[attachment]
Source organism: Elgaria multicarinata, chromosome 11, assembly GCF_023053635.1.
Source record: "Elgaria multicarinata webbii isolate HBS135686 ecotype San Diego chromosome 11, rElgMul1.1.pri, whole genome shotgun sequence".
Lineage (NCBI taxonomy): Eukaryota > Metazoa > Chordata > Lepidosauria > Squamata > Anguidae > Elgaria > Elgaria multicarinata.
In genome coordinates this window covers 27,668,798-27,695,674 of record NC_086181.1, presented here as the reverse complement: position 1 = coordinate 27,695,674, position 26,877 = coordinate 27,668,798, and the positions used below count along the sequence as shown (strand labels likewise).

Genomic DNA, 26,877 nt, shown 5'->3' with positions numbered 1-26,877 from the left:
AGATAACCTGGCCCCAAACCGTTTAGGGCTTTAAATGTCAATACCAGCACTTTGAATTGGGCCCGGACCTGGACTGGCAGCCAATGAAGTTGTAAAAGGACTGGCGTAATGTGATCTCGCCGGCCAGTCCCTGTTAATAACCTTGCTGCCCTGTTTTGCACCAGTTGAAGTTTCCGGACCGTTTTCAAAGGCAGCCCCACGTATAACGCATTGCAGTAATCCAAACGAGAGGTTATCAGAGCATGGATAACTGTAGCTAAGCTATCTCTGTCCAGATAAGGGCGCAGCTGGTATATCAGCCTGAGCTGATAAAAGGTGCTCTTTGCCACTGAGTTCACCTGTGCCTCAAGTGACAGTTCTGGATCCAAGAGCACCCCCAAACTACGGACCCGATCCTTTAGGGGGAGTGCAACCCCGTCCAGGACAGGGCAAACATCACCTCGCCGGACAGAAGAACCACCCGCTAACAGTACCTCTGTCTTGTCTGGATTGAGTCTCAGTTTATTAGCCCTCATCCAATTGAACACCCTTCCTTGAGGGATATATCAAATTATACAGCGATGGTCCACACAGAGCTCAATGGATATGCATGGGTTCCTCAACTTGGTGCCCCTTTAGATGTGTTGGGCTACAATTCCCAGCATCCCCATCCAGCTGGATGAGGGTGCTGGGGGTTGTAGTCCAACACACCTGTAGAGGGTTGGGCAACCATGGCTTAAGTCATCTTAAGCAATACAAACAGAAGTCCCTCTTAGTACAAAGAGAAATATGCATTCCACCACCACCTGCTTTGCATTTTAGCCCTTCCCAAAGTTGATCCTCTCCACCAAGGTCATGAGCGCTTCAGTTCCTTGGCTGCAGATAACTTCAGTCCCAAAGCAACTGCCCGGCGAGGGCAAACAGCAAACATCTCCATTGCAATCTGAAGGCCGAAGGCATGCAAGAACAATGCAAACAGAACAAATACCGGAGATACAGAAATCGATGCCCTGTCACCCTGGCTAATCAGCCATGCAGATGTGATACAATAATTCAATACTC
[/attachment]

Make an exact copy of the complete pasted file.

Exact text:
Source organism: Elgaria multicarinata, chromosome 11, assembly GCF_023053635.1.
Source record: "Elgaria multicarinata webbii isolate HBS135686 ecotype San Diego chromosome 11, rElgMul1.1.pri, whole genome shotgun sequence".
Lineage (NCBI taxonomy): Eukaryota > Metazoa > Chordata > Lepidosauria > Squamata > Anguidae > Elgaria > Elgaria multicarinata.
In genome coordinates this window covers 27,668,798-27,695,674 of record NC_086181.1, presented here as the reverse complement: position 1 = coordinate 27,695,674, position 26,877 = coordinate 27,668,798, and the positions used below count along the sequence as shown (strand labels likewise).

Genomic DNA, 26,877 nt, shown 5'->3' with positions numbered 1-26,877 from the left:
AGATAACCTGGCCCCAAACCGTTTAGGGCTTTAAATGTCAATACCAGCACTTTGAATTGGGCCCGGACCTGGACTGGCAGCCAATGAAGTTGTAAAAGGACTGGCGTAATGTGATCTCGCCGGCCAGTCCCTGTTAATAACCTTGCTGCCCTGTTTTGCACCAGTTGAAGTTTCCGGACCGTTTTCAAAGGCAGCCCCACGTATAACGCATTGCAGTAATCCAAACGAGAGGTTATCAGAGCATGGATAACTGTAGCTAAGCTATCTCTGTCCAGATAAGGGCGCAGCTGGTATATCAGCCTGAGCTGATAAAAGGTGCTCTTTGCCACTGAGTTCACCTGTGCCTCAAGTGACAGTTCTGGATCCAAGAGCACCCCCAAACTACGGACCCGATCCTTTAGGGGGAGTGCAACCCCGTCCAGGACAGGGCAAACATCACCTCGCCGGACAGAAGAACCACCCGCTAACAGTACCTCTGTCTTGTCTGGATTGAGTCTCAGTTTATTAGCCCTCATCCAATTGAACACCCTTCCTTGAGGGATATATCAAATTATACAGCGATGGTCCACACAGAGCTCAATGGATATGCATGGGTTCCTCAACTTGGTGCCCCTTTAGATGTGTTGGGCTACAATTCCCAGCATCCCCATCCAGCTGGATGAGGGTGCTGGGGGTTGTAGTCCAACACACCTGTAGAGGGTTGGGCAACCATGGCTTAAGTCATCTTAAGCAATACAAACAGAAGTCCCTCTTAGTACAAAGAGAAATATGCATTCCACCACCACCTGCTTTGCATTTTAGCCCTTCCCAAAGTTGATCCTCTCCACCAAGGTCATGAGCGCTTCAGTTCCTTGGCTGCAGATAACTTCAGTCCCAAAGCAACTGCCCGGCGAGGGCAAACAGCAAACATCTCCATTGCAATCTGAAGGCCGAAGGCATGCAAGAACAATGCAAACAGAACAAATACCGGAGATACAGAAATCGATGCCCTGTCACCCTGGCTAATCAGCCATGCAGATGTGATACAATAATTCAATACTC